Modern archaeological evidence identifies the start of iron production as taking place in Anatolia around 1200 BC, though some contemporary archaeological evidence points to earlier dates. Around 3000 BC, iron was a scarce and precious metal in the Near East. Iron's qualities, in contrast to those of bronze, were not understood. Between 1200 BC and 1000 BC, diffusion in the understanding of iron metallurgy and utilization of iron objects was fast and far-flung. In the history of ferrous metallurgy, iron smelting — the extraction of usable metal from oxidized iron ores — is more difficult than tin and copper smelting. These other metals and their alloys can be cold-worked, or melted in simple pottery kilns and cast in molds; but smelted iron requires hot-working and can be melted only in specially designed furnaces. It is therefore not surprising that humans only mastered iron smelting after several millennia of bronze metallurgy.
Lack of archaeological evidence of iron production made it seem unlikely that it had begun earlier elsewhere, and the Iron Age was seen as a case of simple diffusion of a new and superior technology from an invention point in the Near East to other regions. It is now known that meteoric iron, or iron-nickel alloy, was used by various ancient peoples thousands of years before the Iron Age. Such iron, being in its native metallic state, required no smelting of ores. By the Middle Bronze Age, increasing numbers of smelted iron objects (distinguishable from meteoric iron by the lack of nickel in the product) appeared in the Middle East, Southeast Asia, and South Asia.
Iron in its natural form is barely harder than bronze, and is not useful for tools unless combined with carbon to make steel. The percentage of carbon determines important characteristics of the final product: the more carbon, the harder the steel. The systematic production and use of iron implements in Anatolia began around 2000 BC. Recent archaeological research in the Ganges Valley, India showed early iron working by 1800 BC. However, this metal was expensive, perhaps because of the complications of steel-making. It is attested in both documents and archaeology as a material for precious items such as jewellery.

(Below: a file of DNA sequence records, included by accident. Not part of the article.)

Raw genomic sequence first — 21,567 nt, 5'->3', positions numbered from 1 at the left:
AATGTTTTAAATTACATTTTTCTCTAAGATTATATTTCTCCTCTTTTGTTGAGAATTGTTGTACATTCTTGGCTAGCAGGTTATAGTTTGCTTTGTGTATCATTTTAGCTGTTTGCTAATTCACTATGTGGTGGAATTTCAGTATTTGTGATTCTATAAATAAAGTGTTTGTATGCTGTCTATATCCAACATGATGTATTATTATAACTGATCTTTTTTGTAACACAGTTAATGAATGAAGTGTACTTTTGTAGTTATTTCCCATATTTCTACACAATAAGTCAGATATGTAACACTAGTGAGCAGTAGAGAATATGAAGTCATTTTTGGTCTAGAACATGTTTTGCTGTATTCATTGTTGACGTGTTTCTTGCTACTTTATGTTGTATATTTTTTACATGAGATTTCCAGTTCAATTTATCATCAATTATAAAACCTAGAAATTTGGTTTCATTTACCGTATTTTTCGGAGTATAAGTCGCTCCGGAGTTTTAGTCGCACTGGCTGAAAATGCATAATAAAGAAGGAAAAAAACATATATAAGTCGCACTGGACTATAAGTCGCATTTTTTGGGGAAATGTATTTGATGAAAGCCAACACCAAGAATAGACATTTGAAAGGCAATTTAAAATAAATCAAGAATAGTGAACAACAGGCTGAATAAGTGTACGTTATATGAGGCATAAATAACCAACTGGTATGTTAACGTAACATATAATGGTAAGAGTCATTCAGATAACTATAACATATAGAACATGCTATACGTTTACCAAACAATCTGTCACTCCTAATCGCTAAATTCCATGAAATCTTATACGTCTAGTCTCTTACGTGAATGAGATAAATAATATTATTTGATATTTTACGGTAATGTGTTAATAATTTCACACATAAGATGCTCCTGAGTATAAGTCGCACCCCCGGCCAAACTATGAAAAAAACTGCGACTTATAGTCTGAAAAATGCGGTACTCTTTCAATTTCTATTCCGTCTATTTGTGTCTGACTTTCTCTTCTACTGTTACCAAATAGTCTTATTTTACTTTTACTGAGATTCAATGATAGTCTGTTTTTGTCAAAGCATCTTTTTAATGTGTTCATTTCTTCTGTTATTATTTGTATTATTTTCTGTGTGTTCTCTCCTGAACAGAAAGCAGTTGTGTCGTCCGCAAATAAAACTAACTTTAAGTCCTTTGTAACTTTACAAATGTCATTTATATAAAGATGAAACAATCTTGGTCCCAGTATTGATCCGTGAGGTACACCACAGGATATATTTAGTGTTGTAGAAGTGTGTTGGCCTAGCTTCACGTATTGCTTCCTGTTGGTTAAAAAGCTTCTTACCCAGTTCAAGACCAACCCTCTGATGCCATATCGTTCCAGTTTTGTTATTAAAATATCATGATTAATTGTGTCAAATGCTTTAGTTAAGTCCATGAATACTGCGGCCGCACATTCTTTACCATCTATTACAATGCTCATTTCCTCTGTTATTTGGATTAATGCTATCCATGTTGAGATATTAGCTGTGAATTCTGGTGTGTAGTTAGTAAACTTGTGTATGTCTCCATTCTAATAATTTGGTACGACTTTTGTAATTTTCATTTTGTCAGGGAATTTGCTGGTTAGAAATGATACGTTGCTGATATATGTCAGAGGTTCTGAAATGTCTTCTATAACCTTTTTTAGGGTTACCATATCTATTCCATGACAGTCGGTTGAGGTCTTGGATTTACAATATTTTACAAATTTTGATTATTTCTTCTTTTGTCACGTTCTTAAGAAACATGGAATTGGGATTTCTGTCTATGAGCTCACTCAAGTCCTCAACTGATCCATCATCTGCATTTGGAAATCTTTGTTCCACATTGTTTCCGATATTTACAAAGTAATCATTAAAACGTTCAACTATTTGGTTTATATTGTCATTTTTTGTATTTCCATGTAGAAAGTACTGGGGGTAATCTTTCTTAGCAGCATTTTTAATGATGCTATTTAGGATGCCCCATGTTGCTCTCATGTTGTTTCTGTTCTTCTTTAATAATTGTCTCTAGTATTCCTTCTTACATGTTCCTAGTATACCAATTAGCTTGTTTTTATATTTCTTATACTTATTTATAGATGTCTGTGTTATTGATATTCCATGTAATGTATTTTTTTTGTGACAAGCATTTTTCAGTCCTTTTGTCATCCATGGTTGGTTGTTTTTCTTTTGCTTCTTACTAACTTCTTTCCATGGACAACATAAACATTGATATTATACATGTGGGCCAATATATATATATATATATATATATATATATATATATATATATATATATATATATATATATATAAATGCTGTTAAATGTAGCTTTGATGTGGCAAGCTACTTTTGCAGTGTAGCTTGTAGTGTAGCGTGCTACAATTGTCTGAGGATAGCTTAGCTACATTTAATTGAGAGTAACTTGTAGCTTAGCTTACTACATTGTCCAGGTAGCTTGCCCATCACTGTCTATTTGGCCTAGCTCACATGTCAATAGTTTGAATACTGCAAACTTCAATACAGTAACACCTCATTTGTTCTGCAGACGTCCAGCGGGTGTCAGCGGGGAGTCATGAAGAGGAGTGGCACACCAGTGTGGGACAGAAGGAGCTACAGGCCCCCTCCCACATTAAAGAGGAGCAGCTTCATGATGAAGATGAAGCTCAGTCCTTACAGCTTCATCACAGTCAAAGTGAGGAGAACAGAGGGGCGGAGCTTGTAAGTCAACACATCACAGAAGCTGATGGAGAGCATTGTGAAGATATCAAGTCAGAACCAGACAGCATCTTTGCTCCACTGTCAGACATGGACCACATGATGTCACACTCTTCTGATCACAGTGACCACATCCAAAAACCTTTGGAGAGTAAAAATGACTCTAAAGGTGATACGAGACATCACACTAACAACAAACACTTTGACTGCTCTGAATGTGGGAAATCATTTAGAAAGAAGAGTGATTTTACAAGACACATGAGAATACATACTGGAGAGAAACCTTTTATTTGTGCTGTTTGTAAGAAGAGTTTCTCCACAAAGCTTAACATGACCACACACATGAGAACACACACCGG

Snodgrass suggests that a shortage of tin, as a part of the Bronze Age Collapse and trade disruptions in the Mediterranean around 1300 BC, forced metalworkers to seek an alternative to bronze. As evidence, many bronze implements were recycled into weapons during this time. More widespread use of iron led to improved steel-making technology at lower cost. Thus, even when tin became available again, iron was cheaper, stronger, and lighter, and forged iron implements superseded cast bronze tools permanently.
Recent archaeological work has modified not only the above chronology, but also the causes of the transition from bronze to iron. New dates from India suggest that iron was being worked there as early as 1800 BC, and African sites are turning up dates as early as 1200 BC, confounding the idea that there was a simple discovery and diffusion model. Increasingly, the Iron Age in Europe is being seen as a part of the Bronze Age collapse in the ancient Near East, in ancient India (with the post-Rigvedic Vedic civilization), ancient Iran, and ancient Greece (with the Greek Dark Ages). In other regions of Europe, the Iron Age began in the 8th century BC in Central Europe and the 6th century BC in Northern Europe. The Near Eastern Iron Age is divided into two subsections, Iron I and Iron II. Iron I (1200–1000 BC) illustrates both continuity and discontinuity with the previous Late Bronze Age. There is no definitive cultural break between the 13th and 12th century BC throughout the entire region, although certain new features in the hill country, Transjordan, and coastal region may suggest the appearance of the Aramaean and Sea People groups. There is evidence, however, that shows strong continuity with Bronze Age culture, although as one moves later into Iron I the culture begins to diverge more significantly from that of the late 2nd millennium.
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